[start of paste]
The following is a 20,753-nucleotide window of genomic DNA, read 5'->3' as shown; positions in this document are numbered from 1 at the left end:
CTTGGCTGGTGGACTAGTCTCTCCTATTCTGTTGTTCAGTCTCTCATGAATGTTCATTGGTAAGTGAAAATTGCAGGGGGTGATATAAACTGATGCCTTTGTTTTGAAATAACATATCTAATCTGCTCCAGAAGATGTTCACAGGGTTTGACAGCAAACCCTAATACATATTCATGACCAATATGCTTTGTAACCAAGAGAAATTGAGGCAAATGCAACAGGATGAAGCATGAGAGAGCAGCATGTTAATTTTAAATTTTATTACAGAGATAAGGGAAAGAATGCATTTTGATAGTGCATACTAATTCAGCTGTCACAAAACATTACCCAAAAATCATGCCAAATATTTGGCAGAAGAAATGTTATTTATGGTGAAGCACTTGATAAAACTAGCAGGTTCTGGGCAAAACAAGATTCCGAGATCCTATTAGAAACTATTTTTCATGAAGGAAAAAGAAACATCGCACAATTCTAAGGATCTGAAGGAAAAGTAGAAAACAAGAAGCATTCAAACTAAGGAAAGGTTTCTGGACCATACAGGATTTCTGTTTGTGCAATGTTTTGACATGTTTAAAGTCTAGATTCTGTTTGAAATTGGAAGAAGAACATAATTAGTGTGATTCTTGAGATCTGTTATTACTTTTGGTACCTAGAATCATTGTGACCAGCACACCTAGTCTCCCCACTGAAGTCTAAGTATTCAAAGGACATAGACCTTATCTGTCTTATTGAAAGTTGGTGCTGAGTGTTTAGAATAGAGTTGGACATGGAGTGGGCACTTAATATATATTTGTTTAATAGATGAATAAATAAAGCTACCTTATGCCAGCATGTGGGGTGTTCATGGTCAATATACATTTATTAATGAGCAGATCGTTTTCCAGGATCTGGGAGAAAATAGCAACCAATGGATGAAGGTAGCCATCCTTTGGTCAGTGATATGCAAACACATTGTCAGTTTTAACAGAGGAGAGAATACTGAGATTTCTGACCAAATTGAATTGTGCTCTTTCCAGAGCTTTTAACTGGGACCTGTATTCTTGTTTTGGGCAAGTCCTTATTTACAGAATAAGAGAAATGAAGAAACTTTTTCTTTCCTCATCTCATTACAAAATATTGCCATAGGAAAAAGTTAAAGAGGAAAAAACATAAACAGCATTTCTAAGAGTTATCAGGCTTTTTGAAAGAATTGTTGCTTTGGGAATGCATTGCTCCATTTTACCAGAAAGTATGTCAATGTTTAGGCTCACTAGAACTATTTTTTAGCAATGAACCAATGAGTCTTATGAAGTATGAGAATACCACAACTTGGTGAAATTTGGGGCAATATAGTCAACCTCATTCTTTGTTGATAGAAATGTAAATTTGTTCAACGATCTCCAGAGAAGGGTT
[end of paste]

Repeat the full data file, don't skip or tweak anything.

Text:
The following is a 20,753-nucleotide window of genomic DNA, read 5'->3' as shown; positions in this document are numbered from 1 at the left end:
CTTGGCTGGTGGACTAGTCTCTCCTATTCTGTTGTTCAGTCTCTCATGAATGTTCATTGGTAAGTGAAAATTGCAGGGGGTGATATAAACTGATGCCTTTGTTTTGAAATAACATATCTAATCTGCTCCAGAAGATGTTCACAGGGTTTGACAGCAAACCCTAATACATATTCATGACCAATATGCTTTGTAACCAAGAGAAATTGAGGCAAATGCAACAGGATGAAGCATGAGAGAGCAGCATGTTAATTTTAAATTTTATTACAGAGATAAGGGAAAGAATGCATTTTGATAGTGCATACTAATTCAGCTGTCACAAAACATTACCCAAAAATCATGCCAAATATTTGGCAGAAGAAATGTTATTTATGGTGAAGCACTTGATAAAACTAGCAGGTTCTGGGCAAAACAAGATTCCGAGATCCTATTAGAAACTATTTTTCATGAAGGAAAAAGAAACATCGCACAATTCTAAGGATCTGAAGGAAAAGTAGAAAACAAGAAGCATTCAAACTAAGGAAAGGTTTCTGGACCATACAGGATTTCTGTTTGTGCAATGTTTTGACATGTTTAAAGTCTAGATTCTGTTTGAAATTGGAAGAAGAACATAATTAGTGTGATTCTTGAGATCTGTTATTACTTTTGGTACCTAGAATCATTGTGACCAGCACACCTAGTCTCCCCACTGAAGTCTAAGTATTCAAAGGACATAGACCTTATCTGTCTTATTGAAAGTTGGTGCTGAGTGTTTAGAATAGAGTTGGACATGGAGTGGGCACTTAATATATATTTGTTTAATAGATGAATAAATAAAGCTACCTTATGCCAGCATGTGGGGTGTTCATGGTCAATATACATTTATTAATGAGCAGATCGTTTTCCAGGATCTGGGAGAAAATAGCAACCAATGGATGAAGGTAGCCATCCTTTGGTCAGTGATATGCAAACACATTGTCAGTTTTAACAGAGGAGAGAATACTGAGATTTCTGACCAAATTGAATTGTGCTCTTTCCAGAGCTTTTAACTGGGACCTGTATTCTTGTTTTGGGCAAGTCCTTATTTACAGAATAAGAGAAATGAAGAAACTTTTTCTTTCCTCATCTCATTACAAAATATTGCCATAGGAAAAAGTTAAAGAGGAAAAAACATAAACAGCATTTCTAAGAGTTATCAGGCTTTTTGAAAGAATTGTTGCTTTGGGAATGCATTGCTCCATTTTACCAGAAAGTATGTCAATGTTTAGGCTCACTAGAACTATTTTTTAGCAATGAACCAATGAGTCTTATGAAGTATGAGAATACCACAACTTGGTGAAATTTGGGGCAATATAGTCAACCTCATTCTTTGTTGATAGAAATGTAAATTTGTTCAACGATCTCCAGAGAAGGGTT